General Fiction posted May 19, 2020

This work has reached the exceptional level
A man attends a concert of Vivaldi's Four seasons


by oliver818

The lights dimmed, and I slipped the concert guide down the side of the seat leg so it wouldn't rustle. As the music started, I felt like I'd finally come home. My heart pounded as the violin solo of the 'Primavera' movement started. In order to see the fingers dancing and the bows bouncing over the strings, I try not to close my eyes when I listen. It's hard not to, though, as Vivaldi's music has a way of plunging deep into the soul like an ice pick to the back of the head, leaving me momentarily stunned by the beauty.

My chair creaked a little as I settled in. Over a crowd of well-groomed heads, some with bald spots shining in the muted concert light, the conductor swung his baton like a medieval sword, while the soloist thrashed his instrument, his eyes closed, his head flung back in ecstasy.

I played the viola as a child. It's like a slightly bigger violin, and is mockingly looked down on by the violinists, as was I. It's an accompanying instrument, and although there are pieces with a solo for viola, they are few and far between, and our dreaded music teacher, with her fiery and irrational temper, would never have dreamt of letting us play them anyway.

There's a huge difference between listening to music as a non-musician, and listening when you have played a part in reproducing it. Although I haven't played since I was a kid, the influence is still there. I inevitably focus on the accompaniment, as I imagine a soloist focuses on the solos, and a timpanist on the timpani rolls.

The music slowed to a gentle walk through the fields, and I suddenly noticed the couple next to me, their hands intertwined, their faces split into wild grins. The man's left hand sat on his left knee, his fingers jiggling, rising and falling in loops and I realised in his mind, the music came from his fingers.

My father loved the 'Four Seasons', too. He loved it almost to obsession, and Vivaldi accompanied us on all summer road trips. On the long, sun-soaked days we spent by the beach, his finely constructed, tender chords would form the background to later memories, like a tree in the back garden that you rediscover with joy when you come back home from college, never realising how much you missed its solid presence every time you stared out the window. His dream had been for me to play the solo violin part, but as I grew up, my teachers discovered an unsurmountable difference in the ability needed to play stunning music and my talent. At about fourteen, therefore, I found myself moved into a bigger instrument with a deeper sound, which I felt perfectly matched my own early-teen awkwardness.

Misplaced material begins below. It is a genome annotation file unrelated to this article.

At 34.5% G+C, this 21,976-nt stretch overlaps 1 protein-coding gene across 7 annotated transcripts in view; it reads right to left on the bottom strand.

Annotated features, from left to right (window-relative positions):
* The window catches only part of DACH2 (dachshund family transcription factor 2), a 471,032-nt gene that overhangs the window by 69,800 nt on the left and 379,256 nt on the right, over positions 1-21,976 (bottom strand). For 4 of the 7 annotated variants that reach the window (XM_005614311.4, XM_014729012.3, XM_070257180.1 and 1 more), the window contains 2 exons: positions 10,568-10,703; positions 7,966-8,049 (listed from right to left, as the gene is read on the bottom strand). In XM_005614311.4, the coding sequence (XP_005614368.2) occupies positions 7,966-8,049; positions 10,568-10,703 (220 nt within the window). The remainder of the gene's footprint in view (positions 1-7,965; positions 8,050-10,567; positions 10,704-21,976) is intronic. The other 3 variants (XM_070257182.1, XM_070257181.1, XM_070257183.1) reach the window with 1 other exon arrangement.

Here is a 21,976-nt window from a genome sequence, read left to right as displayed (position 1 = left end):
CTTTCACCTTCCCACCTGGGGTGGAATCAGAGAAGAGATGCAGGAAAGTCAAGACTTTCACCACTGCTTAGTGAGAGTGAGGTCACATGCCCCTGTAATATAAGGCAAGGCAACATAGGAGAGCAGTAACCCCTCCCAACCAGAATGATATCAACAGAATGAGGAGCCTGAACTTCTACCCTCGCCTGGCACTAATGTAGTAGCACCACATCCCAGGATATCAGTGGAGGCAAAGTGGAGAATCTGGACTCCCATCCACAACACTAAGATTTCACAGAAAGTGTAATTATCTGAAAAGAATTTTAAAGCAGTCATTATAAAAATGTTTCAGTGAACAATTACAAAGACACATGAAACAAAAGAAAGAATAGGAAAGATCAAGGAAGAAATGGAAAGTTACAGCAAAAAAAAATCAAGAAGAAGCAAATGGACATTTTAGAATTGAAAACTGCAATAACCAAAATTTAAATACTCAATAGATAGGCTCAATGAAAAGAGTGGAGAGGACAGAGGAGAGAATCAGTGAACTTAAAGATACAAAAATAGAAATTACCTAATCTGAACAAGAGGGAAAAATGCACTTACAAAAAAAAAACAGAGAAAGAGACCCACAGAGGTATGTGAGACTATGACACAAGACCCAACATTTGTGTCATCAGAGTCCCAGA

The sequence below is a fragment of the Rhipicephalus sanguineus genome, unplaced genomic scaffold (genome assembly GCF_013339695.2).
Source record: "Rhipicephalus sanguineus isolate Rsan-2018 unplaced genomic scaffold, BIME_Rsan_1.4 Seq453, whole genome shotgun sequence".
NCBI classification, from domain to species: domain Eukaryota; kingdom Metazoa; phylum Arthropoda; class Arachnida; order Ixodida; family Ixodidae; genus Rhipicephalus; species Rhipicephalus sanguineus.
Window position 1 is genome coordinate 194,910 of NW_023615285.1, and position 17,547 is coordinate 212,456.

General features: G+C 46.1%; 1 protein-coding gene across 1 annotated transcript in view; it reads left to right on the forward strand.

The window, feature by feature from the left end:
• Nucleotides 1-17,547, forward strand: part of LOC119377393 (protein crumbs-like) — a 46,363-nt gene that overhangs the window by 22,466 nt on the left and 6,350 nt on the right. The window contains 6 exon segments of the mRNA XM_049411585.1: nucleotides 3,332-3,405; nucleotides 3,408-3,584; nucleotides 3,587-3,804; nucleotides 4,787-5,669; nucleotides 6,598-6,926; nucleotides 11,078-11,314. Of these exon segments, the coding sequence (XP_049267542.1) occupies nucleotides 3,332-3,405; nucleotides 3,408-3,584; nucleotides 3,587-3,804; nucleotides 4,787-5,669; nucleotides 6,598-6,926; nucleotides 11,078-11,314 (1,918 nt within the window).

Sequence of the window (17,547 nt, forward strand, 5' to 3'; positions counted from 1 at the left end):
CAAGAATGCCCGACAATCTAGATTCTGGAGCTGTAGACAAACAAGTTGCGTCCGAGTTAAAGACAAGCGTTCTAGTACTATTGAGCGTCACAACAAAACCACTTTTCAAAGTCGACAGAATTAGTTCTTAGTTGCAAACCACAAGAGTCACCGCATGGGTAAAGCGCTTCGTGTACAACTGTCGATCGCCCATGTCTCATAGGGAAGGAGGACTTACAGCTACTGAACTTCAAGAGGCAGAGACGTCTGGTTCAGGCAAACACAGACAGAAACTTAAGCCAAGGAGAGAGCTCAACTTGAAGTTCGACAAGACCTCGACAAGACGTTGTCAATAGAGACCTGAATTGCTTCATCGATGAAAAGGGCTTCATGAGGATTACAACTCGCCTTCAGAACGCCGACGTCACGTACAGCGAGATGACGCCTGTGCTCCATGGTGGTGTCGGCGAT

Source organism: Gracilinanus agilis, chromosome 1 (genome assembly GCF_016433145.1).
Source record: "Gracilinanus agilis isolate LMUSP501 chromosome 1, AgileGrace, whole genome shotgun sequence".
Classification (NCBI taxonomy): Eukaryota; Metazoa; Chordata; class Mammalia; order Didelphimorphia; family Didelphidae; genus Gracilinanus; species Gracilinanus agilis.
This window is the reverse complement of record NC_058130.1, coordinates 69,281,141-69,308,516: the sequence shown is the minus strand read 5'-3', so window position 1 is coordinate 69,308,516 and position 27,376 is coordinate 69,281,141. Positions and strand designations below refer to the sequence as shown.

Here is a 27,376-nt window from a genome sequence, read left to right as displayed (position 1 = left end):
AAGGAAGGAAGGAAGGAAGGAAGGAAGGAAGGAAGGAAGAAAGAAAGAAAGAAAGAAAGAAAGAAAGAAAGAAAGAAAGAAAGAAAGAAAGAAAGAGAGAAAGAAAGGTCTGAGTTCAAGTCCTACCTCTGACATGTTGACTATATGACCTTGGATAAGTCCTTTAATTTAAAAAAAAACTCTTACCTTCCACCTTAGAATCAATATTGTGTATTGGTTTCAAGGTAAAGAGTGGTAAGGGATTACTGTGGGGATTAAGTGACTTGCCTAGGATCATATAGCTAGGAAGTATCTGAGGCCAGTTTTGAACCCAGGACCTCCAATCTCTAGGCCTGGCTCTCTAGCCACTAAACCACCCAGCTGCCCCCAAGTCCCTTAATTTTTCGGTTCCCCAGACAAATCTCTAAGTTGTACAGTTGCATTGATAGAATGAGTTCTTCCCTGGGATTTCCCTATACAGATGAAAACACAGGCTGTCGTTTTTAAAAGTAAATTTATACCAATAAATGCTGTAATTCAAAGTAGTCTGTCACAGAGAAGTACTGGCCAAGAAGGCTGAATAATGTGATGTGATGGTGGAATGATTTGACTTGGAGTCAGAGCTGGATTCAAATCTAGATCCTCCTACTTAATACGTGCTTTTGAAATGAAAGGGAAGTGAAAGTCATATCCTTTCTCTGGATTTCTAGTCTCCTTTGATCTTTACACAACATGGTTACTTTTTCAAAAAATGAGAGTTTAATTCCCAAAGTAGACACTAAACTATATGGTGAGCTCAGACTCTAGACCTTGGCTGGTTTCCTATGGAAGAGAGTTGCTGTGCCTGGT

That summer, Dad made me bring my viola to the beach. He bought his violin, which surprised me as I had no idea he had one. One afternoon, as Mum prepared the fish Dad and I caught that morning, he asked me to bring out my viola. By then, I hated playing it. It didn't sound beautiful, or melancholic, it simply felt like an extension of my clumsy body, and playing it felt like opening my trousers and showing people my bits. But how could he know that? Through the window, thin, whispy summer clouds glided across the sky, and the sea ran in over the golden sand. I played a scale, and cringed. Dad sipped at his beer, his fingers wriggling like slugs.

When he pulled the instrument out of its case, his eyes glistened. He didn't speak. He simply tightened the bow, tuned the strings, and then began to play. He played the first movement of the 'Four Seasons'. His hands moved smoothly, and the sound drowned out everything else. I felt I could hear the pounding of the sea, the rustle and roar of the wind in the trees, and the tinkle of the rain all rolled together. I picked up my viola, and began to play with him. Our instruments joined together, striking chords, his high notes rippling over my low, slower strokes like sunlight off a rock pool. It didn't matter that I made mistakes, or went too slow, as Dad conceded to me on everything. When we finished, Mum stood in the doorway, smiling. Dad breathed heavily, then smiled and kissed me on the forehead, and took his beer outside. Mum hugged me until I couldn't breathe.

Much later, Mum explained to me that Dad gave up playing music for the most universal of reasons - it didn't pay enough to raise a family. But, it left a hole in his life that all the family in the world could not fill.

Dad played every day of that holiday, sometimes with me, but sometimes alone, on the beach, like a Scottish piper, playing to the wind. We fished, swam, laughed, and played music together with a freedom I had never felt before. Mum said she didn't understand music, but I sometimes saw her feet prancing like happy kittens as Dad and I played, the gentle evening light fading to a husky darkness.

I opened my eyes as a musical climax built around me. To my right, the couples' hands formed a single bond, but the man's left hand still rippled, as if playing a silent accompaniment. Dad would have appreciated this show of love. A romantic heart beat in his chest, which I guessed led to his amazing playing. He died of cancer a few months after that holiday. Mum's arms criss-crossed my sobbing chest as he fell into a coma and died. That summer stayed with me forever as the happiest time of my life. I still listen to Vivaldi regularly, but I never played the viola again.

Pays one point and 2 member cents.

Artwork by VMarguarite at

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